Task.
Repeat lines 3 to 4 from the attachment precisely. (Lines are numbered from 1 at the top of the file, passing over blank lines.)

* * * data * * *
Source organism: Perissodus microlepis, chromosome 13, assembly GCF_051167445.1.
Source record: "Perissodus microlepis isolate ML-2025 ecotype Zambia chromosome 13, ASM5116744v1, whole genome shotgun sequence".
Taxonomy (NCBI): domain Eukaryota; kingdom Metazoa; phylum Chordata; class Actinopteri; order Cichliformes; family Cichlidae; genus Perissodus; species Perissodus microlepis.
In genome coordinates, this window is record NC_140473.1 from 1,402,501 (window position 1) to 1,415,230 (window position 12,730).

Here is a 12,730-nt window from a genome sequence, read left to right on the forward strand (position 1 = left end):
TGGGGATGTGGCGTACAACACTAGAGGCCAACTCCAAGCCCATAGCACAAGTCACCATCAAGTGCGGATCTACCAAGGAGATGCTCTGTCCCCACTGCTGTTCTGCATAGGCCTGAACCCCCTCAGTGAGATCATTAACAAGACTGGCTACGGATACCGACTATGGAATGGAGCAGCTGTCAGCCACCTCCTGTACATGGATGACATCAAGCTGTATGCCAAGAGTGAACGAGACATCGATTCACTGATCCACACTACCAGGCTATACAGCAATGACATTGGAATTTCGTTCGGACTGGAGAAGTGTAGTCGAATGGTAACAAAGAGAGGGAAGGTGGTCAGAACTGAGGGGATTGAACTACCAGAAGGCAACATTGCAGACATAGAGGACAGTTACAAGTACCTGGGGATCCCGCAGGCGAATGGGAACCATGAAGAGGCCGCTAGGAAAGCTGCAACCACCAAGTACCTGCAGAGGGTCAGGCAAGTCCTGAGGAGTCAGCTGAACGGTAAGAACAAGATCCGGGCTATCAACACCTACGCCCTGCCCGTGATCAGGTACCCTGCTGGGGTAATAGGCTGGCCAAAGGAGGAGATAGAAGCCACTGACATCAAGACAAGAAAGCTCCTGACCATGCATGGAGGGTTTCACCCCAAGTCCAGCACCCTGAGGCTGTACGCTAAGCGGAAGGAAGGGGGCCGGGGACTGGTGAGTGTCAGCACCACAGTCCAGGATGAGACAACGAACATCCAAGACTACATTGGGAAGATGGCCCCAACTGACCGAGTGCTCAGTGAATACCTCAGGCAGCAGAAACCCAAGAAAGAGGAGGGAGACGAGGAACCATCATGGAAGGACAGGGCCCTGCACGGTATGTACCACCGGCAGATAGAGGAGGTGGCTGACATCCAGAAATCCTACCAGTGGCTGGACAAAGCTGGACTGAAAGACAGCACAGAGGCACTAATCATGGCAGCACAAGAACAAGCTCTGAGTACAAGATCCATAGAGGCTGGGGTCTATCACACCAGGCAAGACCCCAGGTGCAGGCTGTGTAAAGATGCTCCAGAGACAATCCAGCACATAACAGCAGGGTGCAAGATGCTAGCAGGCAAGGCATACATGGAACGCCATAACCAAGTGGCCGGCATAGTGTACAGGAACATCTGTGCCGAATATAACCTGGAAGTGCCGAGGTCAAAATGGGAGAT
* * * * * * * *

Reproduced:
Taxonomy (NCBI): domain Eukaryota; kingdom Metazoa; phylum Chordata; class Actinopteri; order Cichliformes; family Cichlidae; genus Perissodus; species Perissodus microlepis.
In genome coordinates, this window is record NC_140473.1 from 1,402,501 (window position 1) to 1,415,230 (window position 12,730).